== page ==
A tsunami or an ebbing tide?By Rina Jimenez-David
Philippine Daily Inquirer
Once derided as “Kimchi-novelas,” after the pungent and spicy staple of the Korean diet, Korean TV dramas were the harbingers of the “Hallyu” or Korean wave, a term coined by the Chinese media in the late 1990s to describe the sudden influx not just of Korean TV serial dramas but also of other “cultural products” like pop music and movies. The “wave” lapped at the shores of China and seemingly everywhere else in Asia, the Philippines included. Today, we can find the presence of Korean culture in such diverse spots as the Middle East, Africa, the United States and Canada, and even in the birthplace of the telenovela: Mexico and Latin America.
But, as one panelist asked at the recent forum “Hallyu sa Pinas,” which sought to examine the impact of the Korean wave in the Philippines: “Is the Hallyu a real tsunami or will it, like the tides, rise and fall with the times?”
Already, we are seeing signs of ebbing tides. Ma. Crisanta Flores, a professor at the University of the Philippines’ Department of Filipino and Philippine Literature, noted that we are witnessing today a “low tide” in the popularity of Korean TV dramas, nicknamed “Koreanovelas” here, with the number of dramas airing this year on local networks down to nine (so far), a far cry from the 23 dramas that aired locally in 2000, admittedly a year that marked a distinct crest of the Hallyu in the country.
But if Koreanovelas are indeed waning in popularity locally (or is it just a symptom of cost-cutting among the networks?), Korean movies which have been making waves (and winning raves) internationally have yet to create a ripple here. Scan the movie ads pages and you will see nary a Korean (or any other nationality) film on exhibit. Why, just a few years ago, one could hardly spot a Filipino film among the plethora of Hollywood movies that dominate our commercial theater circuit. If you want to watch a movie made in Korea, you’d need to order it from online sources, attend a film festival (like the Korean Film Festival which opens next week), or catch it on Korean cable channels or on Cinema One, which has done a marvelous job showcasing not just Korean but even Thai and Chinese cinema.
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These days, the more visible and popular evidence of the Hallyu on our shores is “K-Pop,” music popularized by Korean artists, who may be solo performers like Rain, but are mainly so-called boy bands or girl groups.
Happee Sy-Go, vice president of Pulp productions, said she and her colleagues first thought of bringing in a Korean group when she happened to ask her younger sister what pop group they should try bringing in next, mainly because Pulp fare before then had focused on rock acts. To her surprise, said Sy-Go, her sister shrieked “Super Junior!” after which the girl started to cry.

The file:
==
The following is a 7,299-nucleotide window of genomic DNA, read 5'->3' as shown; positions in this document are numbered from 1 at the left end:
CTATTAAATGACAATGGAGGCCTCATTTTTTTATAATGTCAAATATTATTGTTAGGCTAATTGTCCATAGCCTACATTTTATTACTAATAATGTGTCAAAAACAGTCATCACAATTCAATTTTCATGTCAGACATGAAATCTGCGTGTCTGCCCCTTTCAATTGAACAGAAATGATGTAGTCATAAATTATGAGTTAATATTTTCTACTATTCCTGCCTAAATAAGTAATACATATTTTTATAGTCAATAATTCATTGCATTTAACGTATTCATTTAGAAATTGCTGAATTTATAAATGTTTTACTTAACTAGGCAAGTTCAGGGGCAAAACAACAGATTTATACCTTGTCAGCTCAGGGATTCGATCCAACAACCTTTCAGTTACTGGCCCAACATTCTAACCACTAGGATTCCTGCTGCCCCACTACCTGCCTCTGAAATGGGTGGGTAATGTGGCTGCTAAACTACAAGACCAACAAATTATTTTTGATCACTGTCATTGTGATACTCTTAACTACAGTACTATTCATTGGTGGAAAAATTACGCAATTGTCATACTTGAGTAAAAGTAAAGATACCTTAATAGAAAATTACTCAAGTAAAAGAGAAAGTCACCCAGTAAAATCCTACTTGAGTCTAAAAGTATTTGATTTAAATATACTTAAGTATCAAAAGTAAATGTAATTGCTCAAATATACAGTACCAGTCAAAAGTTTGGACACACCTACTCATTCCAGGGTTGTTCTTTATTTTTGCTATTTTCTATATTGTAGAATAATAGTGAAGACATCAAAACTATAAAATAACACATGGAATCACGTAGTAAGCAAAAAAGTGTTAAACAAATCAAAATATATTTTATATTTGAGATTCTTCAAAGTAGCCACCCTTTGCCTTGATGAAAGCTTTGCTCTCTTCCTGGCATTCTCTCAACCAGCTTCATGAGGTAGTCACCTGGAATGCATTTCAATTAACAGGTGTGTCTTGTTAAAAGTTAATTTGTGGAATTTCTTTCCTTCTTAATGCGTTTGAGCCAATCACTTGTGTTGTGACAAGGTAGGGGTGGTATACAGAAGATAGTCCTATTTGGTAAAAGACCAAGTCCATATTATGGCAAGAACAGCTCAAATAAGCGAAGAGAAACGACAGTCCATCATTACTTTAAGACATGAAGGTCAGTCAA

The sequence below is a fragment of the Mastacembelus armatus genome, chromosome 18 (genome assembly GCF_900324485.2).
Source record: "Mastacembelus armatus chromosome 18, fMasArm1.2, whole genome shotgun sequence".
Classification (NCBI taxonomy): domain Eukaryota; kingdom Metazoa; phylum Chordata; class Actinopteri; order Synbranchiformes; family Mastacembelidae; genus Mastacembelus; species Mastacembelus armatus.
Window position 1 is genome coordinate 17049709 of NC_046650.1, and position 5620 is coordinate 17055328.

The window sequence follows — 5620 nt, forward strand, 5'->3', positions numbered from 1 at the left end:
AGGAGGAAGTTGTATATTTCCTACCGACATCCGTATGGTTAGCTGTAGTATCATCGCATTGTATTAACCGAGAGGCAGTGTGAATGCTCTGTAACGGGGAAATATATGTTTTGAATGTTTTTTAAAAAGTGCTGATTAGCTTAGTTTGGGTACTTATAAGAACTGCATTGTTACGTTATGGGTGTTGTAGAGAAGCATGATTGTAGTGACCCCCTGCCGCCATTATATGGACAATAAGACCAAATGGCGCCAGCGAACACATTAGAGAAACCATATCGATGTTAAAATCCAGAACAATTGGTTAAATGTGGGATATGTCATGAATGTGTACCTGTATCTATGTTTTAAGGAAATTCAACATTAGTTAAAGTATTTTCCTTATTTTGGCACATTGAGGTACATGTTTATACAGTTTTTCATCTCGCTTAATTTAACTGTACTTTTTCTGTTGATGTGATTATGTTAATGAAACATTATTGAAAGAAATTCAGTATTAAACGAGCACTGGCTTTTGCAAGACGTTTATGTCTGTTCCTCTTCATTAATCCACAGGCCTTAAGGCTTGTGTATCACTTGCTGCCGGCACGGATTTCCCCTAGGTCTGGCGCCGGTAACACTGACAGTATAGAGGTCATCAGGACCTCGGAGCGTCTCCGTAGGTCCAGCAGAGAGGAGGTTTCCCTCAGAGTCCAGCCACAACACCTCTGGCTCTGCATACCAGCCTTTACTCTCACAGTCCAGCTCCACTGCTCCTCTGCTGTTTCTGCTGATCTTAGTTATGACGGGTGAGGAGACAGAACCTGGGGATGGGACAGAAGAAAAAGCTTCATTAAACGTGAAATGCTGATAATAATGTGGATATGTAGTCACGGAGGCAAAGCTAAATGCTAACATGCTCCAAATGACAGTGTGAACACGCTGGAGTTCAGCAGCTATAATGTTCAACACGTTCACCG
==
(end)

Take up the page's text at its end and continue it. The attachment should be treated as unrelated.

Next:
That was enough to convince Sy-Go of the group’s popularity, but she said she didn’t know at the time what a “super headache” it would be to produce a “Su-Ju” concert. In fact, they lost money in this first performance which required scoring LED sets and importing equipment and production personnel from Korea and the United States. “But we recouped our costs with the second show,” mainly because the first concert opened the eyes of the previously reluctant sponsors who found in the band’s fervid following a viable market, she said.
Sy-Go and the other speakers agreed that the main actors pushing the popularity of K-Pop here were the fans, or in the lingo of the day, the “fandoms” and the fan community. Katherine Choy of Astroplus, a major music distributor, noted a distinguishing trait of local K-pop fans—“They buy albums to support their idols (one fan worried that her idol may ‘go hungry’ if she doesn’t buy his latest CD)”—as well as the “respect” they have for each other’s fandom.
Indeed, Gigi Yia of Sparkling Magazine, which caters to Hallyu fans, has even tracked the “stages of fandom,” which includes finding a support group or fandom of one’s own, paying a “pilgrimage to Seoul,” and culminating in “giving back” to other fans or to larger society by writing a blog, joining fandoms in outreach projects, or, and this is my own take, simply by growing up.
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What does Hallyu have to teach us Filipinos?
For Rachel Simon of ABS-CBN acquisitions and Jobart Bartolome, vice president of GMA for program analysis, it is recognizing and building on the qualities that draw local audiences, including a powerful story-line, Asian family values, good-looking actors, and superior production values. Indeed, they said, the popularity of K-dramas has inspired local networks to seek to break out of the tired mold of the sluggish dramas to which local audiences were accustomed.
Bartolome also spoke of the “stickiness” factor, with Koreanovela producers almost boiling down to a science the timing of cliff-hanger endings per episode, luring audiences to follow the sympathetic characters’ voyage through life.
For film director and CineManila organizer Tikoy Aguiluz, the government and Pinoy filmmakers could learn a lot from the Koreans’ deliberate and focused program to upgrade the quality of their movies and bring these to world attention. He cited in particular the Pusan Film Festival, which started small more than a decade ago but has since become a “major player,” promoting not just Korean cinema but also the cinema of Asia and the rest of the world. Pusan, said Aguiluz, not just exposed Korean filmmakers to new trends and approaches in film, but also exposed the rest of the world to the new films being made by cutting-edge Korean directors.
“Our neighbors are following in Korea’s footsteps, with their government giving their filmmakers funding to explore more experimental and daring movies,” said Aguiluz. “Why is it so hard in this country?”
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